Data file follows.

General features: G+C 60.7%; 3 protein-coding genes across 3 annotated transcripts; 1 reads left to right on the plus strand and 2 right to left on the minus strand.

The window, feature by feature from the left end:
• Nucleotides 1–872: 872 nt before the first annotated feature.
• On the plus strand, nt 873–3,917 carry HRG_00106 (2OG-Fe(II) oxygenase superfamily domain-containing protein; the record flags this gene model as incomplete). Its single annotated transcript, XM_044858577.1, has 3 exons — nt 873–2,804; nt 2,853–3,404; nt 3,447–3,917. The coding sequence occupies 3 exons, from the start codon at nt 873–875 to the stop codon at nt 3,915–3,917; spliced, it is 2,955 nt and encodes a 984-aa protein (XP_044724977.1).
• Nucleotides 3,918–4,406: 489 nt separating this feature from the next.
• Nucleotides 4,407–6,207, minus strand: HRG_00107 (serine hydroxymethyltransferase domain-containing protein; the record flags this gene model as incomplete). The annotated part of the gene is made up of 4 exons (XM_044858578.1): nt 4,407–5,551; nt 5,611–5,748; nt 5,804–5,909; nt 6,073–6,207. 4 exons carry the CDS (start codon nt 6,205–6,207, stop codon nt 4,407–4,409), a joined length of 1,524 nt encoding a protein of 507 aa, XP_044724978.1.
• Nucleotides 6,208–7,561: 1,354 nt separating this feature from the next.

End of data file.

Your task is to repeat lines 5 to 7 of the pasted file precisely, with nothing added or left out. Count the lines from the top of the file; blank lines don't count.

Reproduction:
• Nucleotides 3,918–4,406: 489 nt separating this feature from the next.
• Nucleotides 4,407–6,207, minus strand: HRG_00107 (serine hydroxymethyltransferase domain-containing protein; the record flags this gene model as incomplete). The annotated part of the gene is made up of 4 exons (XM_044858578.1): nt 4,407–5,551; nt 5,611–5,748; nt 5,804–5,909; nt 6,073–6,207. 4 exons carry the CDS (start codon nt 6,205–6,207, stop codon nt 4,407–4,409), a joined length of 1,524 nt encoding a protein of 507 aa, XP_044724978.1.
• Nucleotides 6,208–7,561: 1,354 nt separating this feature from the next.